The missions themselves don’t change all that much throughout the game, most of them have you delivering items, unlocking special gifts, and converting Earthlings. Every so often you’ll run across one of the 12 missing records from the Funkopotumus’ personal funk vinyl collection. Not only is this your main missions, but it also allows you to change the background music.
Surprisingly the audio was one of the most noticeable problems with the game. The music never stands out, and the dialogue is only funny for a certain amount of time. It would have been nice if Sega had gone to the trouble of licensing real funk songs for the soundtrack, perhaps a little P Funk All Stars. Between levels the aliens three lay down some beats, but none of them are entertaining in the least. The music certainly could be worse, but in this day and age, it should have been a lot better.
However, it is worth noting that at the beginning of every stage a gospel choir will sing you your mission. This is both entertaining and extremely well done. This, in fact, was probably the highlight of the audio for me.
ToeJam & Earl III was originally announced for the Dreamcast, however, due to circumstances not even funky aliens can control, the game ended up on the Xbox, and it shows. The graphics are truly wonderful, filled with small bits of humor, fantastic animation, and some extremely well done cinema cut-scenes. The designers have created one of the most intriguing examples of Earth you’re bound to see, complete with just about every climate and location around this great world.
What would Earth be without diverse people all living together? There are cowboys, chefs, dentists, animals, nasty little girls, yetis, Santa’s elves, ghosts of cows, and even a man in a big carrot costume. There are more than thirty different Earthlings, and some of them need to be seen to be believed. Perhaps on purpose, ToeJam & Earl paints a picture of Earth that is scarier than anything on any other planets. You’ll never know whom you’ll have to convert next, which is one of the best features of the game.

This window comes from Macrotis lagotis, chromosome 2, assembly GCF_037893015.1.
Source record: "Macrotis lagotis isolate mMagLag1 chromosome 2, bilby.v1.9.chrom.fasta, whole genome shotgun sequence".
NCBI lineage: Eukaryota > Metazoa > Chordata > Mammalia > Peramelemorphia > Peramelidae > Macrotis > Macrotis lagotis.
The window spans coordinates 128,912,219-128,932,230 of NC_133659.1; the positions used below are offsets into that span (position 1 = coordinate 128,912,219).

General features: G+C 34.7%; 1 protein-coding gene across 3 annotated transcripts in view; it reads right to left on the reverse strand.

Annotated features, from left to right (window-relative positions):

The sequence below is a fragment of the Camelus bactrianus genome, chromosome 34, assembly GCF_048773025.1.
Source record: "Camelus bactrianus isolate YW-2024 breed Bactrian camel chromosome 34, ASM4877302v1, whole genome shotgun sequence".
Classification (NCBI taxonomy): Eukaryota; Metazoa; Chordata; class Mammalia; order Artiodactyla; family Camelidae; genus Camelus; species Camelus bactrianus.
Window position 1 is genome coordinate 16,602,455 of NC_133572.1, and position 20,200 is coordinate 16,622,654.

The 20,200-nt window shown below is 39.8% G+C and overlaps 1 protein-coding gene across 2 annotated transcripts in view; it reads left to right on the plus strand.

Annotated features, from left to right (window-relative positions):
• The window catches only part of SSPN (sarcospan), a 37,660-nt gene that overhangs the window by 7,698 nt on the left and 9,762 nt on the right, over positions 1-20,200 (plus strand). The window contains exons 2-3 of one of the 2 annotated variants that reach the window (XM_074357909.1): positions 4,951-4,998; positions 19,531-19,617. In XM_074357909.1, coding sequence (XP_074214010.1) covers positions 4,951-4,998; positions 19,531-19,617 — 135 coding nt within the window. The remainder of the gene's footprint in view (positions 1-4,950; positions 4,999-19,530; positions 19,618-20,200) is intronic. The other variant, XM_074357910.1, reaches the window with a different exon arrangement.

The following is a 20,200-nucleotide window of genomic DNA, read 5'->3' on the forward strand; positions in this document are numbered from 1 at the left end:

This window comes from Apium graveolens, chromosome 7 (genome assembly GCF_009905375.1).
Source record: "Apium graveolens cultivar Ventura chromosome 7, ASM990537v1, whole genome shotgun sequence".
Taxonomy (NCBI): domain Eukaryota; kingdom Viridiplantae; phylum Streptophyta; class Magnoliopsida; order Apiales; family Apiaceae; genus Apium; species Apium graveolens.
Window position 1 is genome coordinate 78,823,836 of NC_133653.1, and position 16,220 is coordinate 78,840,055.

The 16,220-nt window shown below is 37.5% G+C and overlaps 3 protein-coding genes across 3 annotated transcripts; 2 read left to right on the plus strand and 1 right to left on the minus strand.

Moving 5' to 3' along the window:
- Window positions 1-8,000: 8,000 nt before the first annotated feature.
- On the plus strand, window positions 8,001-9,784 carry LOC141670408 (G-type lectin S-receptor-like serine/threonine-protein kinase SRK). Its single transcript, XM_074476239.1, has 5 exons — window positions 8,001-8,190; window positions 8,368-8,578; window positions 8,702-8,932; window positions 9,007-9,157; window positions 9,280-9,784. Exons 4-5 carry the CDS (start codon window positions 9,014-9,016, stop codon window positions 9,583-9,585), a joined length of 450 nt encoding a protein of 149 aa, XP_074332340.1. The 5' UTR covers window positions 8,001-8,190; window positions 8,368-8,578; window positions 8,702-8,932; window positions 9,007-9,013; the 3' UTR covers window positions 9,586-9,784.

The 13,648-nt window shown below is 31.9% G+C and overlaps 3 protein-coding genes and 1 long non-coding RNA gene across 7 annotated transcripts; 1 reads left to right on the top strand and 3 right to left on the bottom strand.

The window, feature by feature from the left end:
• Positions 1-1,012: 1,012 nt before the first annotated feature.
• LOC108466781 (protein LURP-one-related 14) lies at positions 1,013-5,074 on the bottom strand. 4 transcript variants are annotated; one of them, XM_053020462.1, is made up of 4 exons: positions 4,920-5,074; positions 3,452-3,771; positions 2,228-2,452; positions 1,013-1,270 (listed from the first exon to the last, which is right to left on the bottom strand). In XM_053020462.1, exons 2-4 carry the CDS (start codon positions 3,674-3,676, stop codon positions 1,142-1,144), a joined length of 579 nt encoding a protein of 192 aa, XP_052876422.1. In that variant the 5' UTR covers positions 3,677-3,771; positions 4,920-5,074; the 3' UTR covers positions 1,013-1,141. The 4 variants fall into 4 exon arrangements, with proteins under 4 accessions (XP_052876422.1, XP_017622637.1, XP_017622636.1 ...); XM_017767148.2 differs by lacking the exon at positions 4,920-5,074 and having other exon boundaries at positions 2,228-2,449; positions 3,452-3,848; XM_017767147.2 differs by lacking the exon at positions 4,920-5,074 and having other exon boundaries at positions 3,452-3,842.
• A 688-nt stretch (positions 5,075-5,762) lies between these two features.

The problems start when you try managing your inventory. Since each level has you picking up dozens of items, you’ll usually have quite a list of gifts before you know it. They are all show in one long line, which is both a little confusing, and really hard to navigate. There is no way of manually changing the list, and so you must cycle through the entire list looking for what you want to use. This get even worse when enemies randomize your gifts and make you have to identify them again. This is challenging, but it’s also frustrating.
Looking past the inventory issues, you’ll find quite a number of gifts. These individually wrapped presents contain some of the strangest items I have ever seen. Everything from Icarus Wings that make you fly, to organic food to give you all your life back, to decoys, so the Earthlings won’t chase you. These work like power-ups, and can be a lot of fun, but also tend to get bogged down by the unfriendly inventory set up.
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